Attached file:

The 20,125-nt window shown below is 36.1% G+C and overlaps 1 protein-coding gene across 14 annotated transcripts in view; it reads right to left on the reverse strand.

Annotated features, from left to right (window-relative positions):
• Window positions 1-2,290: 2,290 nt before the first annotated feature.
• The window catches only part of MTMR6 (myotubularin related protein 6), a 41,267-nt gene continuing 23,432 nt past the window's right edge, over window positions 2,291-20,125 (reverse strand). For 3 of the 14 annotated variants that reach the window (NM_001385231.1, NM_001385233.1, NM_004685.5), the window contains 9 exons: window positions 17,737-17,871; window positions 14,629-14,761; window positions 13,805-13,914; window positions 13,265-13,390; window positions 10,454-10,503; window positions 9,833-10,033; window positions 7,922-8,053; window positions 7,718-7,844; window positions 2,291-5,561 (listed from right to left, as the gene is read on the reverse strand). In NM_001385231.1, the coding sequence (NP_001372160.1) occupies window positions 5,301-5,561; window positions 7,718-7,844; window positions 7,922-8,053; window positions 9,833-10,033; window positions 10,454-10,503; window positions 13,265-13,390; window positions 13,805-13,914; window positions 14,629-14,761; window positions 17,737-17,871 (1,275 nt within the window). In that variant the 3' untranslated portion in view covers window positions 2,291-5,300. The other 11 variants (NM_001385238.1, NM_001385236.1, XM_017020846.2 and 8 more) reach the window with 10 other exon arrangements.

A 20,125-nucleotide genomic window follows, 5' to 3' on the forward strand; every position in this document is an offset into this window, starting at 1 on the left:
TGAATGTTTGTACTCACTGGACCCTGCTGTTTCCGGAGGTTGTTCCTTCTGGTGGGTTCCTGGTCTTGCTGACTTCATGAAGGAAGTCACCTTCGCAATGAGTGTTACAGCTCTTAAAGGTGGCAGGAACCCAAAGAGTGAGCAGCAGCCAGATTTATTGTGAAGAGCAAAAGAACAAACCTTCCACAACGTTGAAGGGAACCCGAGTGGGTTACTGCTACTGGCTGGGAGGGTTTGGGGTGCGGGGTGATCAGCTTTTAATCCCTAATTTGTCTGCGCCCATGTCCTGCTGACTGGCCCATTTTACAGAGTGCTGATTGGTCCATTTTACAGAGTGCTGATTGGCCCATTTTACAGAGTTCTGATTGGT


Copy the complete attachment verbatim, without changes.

The 20,125-nt window shown below is 36.1% G+C and overlaps 1 protein-coding gene across 14 annotated transcripts in view; it reads right to left on the reverse strand.

Annotated features, from left to right (window-relative positions):
• Window positions 1-2,290: 2,290 nt before the first annotated feature.
• The window catches only part of MTMR6 (myotubularin related protein 6), a 41,267-nt gene continuing 23,432 nt past the window's right edge, over window positions 2,291-20,125 (reverse strand). For 3 of the 14 annotated variants that reach the window (NM_001385231.1, NM_001385233.1, NM_004685.5), the window contains 9 exons: window positions 17,737-17,871; window positions 14,629-14,761; window positions 13,805-13,914; window positions 13,265-13,390; window positions 10,454-10,503; window positions 9,833-10,033; window positions 7,922-8,053; window positions 7,718-7,844; window positions 2,291-5,561 (listed from right to left, as the gene is read on the reverse strand). In NM_001385231.1, the coding sequence (NP_001372160.1) occupies window positions 5,301-5,561; window positions 7,718-7,844; window positions 7,922-8,053; window positions 9,833-10,033; window positions 10,454-10,503; window positions 13,265-13,390; window positions 13,805-13,914; window positions 14,629-14,761; window positions 17,737-17,871 (1,275 nt within the window). In that variant the 3' untranslated portion in view covers window positions 2,291-5,300. The other 11 variants (NM_001385238.1, NM_001385236.1, XM_017020846.2 and 8 more) reach the window with 10 other exon arrangements.

A 20,125-nucleotide genomic window follows, 5' to 3' on the forward strand; every position in this document is an offset into this window, starting at 1 on the left:
TGAATGTTTGTACTCACTGGACCCTGCTGTTTCCGGAGGTTGTTCCTTCTGGTGGGTTCCTGGTCTTGCTGACTTCATGAAGGAAGTCACCTTCGCAATGAGTGTTACAGCTCTTAAAGGTGGCAGGAACCCAAAGAGTGAGCAGCAGCCAGATTTATTGTGAAGAGCAAAAGAACAAACCTTCCACAACGTTGAAGGGAACCCGAGTGGGTTACTGCTACTGGCTGGGAGGGTTTGGGGTGCGGGGTGATCAGCTTTTAATCCCTAATTTGTCTGCGCCCATGTCCTGCTGACTGGCCCATTTTACAGAGTGCTGATTGGTCCATTTTACAGAGTGCTGATTGGCCCATTTTACAGAGTTCTGATTGGT